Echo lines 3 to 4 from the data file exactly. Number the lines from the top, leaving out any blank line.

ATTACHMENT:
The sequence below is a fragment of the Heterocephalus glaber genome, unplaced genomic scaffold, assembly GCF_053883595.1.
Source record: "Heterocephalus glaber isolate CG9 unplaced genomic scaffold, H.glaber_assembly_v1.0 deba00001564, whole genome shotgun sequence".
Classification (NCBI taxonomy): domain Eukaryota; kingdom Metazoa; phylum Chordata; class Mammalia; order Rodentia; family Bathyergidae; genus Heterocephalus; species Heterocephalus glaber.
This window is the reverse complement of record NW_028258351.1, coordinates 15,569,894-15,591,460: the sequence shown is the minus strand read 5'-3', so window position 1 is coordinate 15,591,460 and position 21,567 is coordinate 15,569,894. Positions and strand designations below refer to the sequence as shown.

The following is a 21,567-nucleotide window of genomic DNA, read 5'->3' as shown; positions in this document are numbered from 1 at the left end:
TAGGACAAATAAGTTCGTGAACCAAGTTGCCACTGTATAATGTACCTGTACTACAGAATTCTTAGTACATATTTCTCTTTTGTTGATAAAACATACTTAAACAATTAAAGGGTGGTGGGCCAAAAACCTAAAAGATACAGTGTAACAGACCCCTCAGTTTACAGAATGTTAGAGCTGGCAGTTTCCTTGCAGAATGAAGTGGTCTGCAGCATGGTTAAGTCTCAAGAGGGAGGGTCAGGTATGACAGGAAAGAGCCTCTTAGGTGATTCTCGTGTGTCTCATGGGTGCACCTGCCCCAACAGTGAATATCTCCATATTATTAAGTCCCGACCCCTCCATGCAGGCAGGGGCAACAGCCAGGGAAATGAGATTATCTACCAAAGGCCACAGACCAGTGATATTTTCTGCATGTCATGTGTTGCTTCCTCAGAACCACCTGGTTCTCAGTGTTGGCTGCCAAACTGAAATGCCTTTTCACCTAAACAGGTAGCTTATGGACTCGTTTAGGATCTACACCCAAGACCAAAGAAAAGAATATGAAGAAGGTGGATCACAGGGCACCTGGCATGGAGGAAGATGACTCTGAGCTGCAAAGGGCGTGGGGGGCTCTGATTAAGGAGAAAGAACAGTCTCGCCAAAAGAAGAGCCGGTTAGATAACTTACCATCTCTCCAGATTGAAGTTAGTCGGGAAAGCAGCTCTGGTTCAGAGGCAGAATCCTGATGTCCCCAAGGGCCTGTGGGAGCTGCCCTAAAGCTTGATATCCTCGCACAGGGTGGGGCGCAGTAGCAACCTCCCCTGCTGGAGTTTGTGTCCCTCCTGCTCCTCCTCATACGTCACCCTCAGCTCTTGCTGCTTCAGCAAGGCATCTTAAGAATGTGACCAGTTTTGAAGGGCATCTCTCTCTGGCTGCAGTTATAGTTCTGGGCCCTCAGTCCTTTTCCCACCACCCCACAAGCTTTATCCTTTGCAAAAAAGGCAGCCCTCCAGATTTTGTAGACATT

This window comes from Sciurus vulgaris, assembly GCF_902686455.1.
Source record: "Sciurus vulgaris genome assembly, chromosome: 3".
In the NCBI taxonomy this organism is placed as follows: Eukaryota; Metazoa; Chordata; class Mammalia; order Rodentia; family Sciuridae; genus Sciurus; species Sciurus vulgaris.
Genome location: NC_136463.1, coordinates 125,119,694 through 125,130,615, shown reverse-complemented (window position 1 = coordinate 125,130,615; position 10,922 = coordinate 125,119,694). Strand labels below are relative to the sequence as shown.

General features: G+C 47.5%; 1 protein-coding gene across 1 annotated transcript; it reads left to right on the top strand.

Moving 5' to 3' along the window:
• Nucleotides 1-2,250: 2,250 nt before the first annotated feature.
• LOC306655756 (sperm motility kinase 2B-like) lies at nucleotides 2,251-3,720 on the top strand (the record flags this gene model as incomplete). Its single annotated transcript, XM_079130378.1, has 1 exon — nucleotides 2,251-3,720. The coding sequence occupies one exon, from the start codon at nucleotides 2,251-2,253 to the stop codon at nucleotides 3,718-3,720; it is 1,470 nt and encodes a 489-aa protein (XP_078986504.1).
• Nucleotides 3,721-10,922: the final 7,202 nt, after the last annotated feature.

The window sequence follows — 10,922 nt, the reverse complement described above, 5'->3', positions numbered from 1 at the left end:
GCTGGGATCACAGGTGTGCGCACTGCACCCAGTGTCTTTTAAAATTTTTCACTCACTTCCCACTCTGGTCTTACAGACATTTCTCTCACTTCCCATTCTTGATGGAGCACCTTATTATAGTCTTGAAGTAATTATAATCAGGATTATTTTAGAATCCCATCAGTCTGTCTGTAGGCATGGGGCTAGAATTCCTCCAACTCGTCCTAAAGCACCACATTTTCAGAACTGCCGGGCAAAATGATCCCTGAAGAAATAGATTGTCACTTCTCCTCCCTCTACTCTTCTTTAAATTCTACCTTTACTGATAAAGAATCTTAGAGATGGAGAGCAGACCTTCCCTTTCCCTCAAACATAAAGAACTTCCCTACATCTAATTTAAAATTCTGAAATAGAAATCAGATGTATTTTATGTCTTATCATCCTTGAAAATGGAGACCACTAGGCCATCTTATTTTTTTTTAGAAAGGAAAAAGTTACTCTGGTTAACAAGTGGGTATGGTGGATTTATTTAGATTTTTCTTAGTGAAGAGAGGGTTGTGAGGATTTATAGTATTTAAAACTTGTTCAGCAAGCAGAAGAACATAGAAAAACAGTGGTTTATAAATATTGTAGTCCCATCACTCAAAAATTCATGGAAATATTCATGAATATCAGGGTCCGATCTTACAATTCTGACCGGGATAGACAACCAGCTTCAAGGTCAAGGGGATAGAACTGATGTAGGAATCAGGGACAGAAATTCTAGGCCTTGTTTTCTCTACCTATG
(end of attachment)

Classification (NCBI taxonomy): domain Eukaryota; kingdom Metazoa; phylum Chordata; class Mammalia; order Rodentia; family Bathyergidae; genus Heterocephalus; species Heterocephalus glaber.
This window is the reverse complement of record NW_028258351.1, coordinates 15,569,894-15,591,460: the sequence shown is the minus strand read 5'-3', so window position 1 is coordinate 15,591,460 and position 21,567 is coordinate 15,569,894. Positions and strand designations below refer to the sequence as shown.